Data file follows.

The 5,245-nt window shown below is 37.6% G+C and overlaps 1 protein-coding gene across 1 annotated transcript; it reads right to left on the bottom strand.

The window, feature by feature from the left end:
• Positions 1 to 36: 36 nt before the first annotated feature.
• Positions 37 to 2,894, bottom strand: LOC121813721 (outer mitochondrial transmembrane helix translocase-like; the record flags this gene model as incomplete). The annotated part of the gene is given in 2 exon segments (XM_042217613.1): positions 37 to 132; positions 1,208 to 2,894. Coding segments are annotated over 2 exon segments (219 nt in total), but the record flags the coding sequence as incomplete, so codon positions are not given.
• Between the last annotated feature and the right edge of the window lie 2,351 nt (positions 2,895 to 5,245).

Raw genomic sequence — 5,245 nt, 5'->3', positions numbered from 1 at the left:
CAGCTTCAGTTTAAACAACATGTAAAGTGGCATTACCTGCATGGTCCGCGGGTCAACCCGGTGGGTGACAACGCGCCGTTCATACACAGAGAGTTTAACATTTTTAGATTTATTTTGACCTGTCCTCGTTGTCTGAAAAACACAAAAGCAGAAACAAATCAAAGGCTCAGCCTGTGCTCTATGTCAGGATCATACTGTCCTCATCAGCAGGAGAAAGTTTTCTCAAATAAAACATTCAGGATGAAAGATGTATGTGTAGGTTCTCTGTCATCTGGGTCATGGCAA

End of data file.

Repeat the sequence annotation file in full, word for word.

The 5,245-nt window shown below is 37.6% G+C and overlaps 1 protein-coding gene across 1 annotated transcript; it reads right to left on the bottom strand.

The window, feature by feature from the left end:
• Positions 1 to 36: 36 nt before the first annotated feature.
• Positions 37 to 2,894, bottom strand: LOC121813721 (outer mitochondrial transmembrane helix translocase-like; the record flags this gene model as incomplete). The annotated part of the gene is given in 2 exon segments (XM_042217613.1): positions 37 to 132; positions 1,208 to 2,894. Coding segments are annotated over 2 exon segments (219 nt in total), but the record flags the coding sequence as incomplete, so codon positions are not given.
• Between the last annotated feature and the right edge of the window lie 2,351 nt (positions 2,895 to 5,245).

Raw genomic sequence — 5,245 nt, 5'->3', positions numbered from 1 at the left:
CAGCTTCAGTTTAAACAACATGTAAAGTGGCATTACCTGCATGGTCCGCGGGTCAACCCGGTGGGTGACAACGCGCCGTTCATACACAGAGAGTTTAACATTTTTAGATTTATTTTGACCTGTCCTCGTTGTCTGAAAAACACAAAAGCAGAAACAAATCAAAGGCTCAGCCTGTGCTCTATGTCAGGATCATACTGTCCTCATCAGCAGGAGAAAGTTTTCTCAAATAAAACATTCAGGATGAAAGATGTATGTGTAGGTTCTCTGTCATCTGGGTCATGGCAA